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Source: Laboratory of Jonathan Flombaum—Johns Hopkins University
The study of sensation—how signals are transduced from sensory organs, like the eyes—and perception—how the brain interprets these messages—has a rich history dating back to the 19th century, when great strides were made in understanding the properties of light and how they relate to the visual system. Importantly, such sensory and perceptual processes determine what we see, feel, taste, and hear in our surroundings. However, many teaching methods don’t expose students to the very sensory events they’re trying to learn about.
JoVE’s collection in Sensation and Perception fills this gap by showcasing visual and auditory illusions that viewers can actually experience for themselves, and delves into the their anatomical bases. For example, by watching the video "Color Afterimages," an observer will encounter the phenomenon of perceiving a blank star as occupied by a color, and learn how specific neurons are responsible for this effect. By emphasizing such perceptual tricks, this collection explores the assumptions that the brain uses to interpret information and create our perception of a complex world.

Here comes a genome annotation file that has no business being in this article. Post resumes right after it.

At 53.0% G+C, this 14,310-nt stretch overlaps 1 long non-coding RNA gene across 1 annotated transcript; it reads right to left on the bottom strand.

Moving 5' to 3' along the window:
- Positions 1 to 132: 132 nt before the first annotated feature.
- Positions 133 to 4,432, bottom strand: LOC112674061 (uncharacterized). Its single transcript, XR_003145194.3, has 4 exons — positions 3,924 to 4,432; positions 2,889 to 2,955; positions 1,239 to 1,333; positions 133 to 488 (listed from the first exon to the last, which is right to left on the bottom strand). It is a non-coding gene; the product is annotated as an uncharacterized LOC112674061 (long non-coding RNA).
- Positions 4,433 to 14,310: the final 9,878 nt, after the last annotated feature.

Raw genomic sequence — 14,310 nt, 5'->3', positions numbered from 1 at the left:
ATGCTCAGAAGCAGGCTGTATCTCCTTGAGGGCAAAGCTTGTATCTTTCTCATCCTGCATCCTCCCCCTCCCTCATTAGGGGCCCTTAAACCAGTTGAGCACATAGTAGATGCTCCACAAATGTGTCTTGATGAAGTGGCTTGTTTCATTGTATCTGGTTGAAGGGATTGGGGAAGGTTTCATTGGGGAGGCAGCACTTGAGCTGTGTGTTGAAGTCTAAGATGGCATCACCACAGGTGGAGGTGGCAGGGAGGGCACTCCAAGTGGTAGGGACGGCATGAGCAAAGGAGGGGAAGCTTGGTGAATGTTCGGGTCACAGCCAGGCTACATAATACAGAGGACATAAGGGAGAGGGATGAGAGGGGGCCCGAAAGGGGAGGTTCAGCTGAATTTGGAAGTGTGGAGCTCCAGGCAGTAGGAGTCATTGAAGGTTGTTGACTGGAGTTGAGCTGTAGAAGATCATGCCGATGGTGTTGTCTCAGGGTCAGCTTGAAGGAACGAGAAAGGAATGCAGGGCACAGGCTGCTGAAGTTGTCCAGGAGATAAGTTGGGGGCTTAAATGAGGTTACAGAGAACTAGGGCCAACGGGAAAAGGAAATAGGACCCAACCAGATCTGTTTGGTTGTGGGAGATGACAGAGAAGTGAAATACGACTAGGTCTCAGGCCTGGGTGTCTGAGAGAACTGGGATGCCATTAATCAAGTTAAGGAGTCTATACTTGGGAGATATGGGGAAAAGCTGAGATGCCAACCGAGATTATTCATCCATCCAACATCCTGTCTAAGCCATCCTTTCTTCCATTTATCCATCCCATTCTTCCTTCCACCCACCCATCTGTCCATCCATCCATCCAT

The JoVE videos in Sensation and Perception provide an engaging introduction to this field in psychology. By letting viewers sit in the seat of a participant and take part in actual experiments, this collection emphasizes to students that their own brains can be deceived into perceiving something that isn’t there, as well as even removing objects from perception.
Cite this Video
JoVE Science Education Database. Sensation and Perception. Perspectives on Sensation and Perception. JoVE, Cambridge, MA, (2017).
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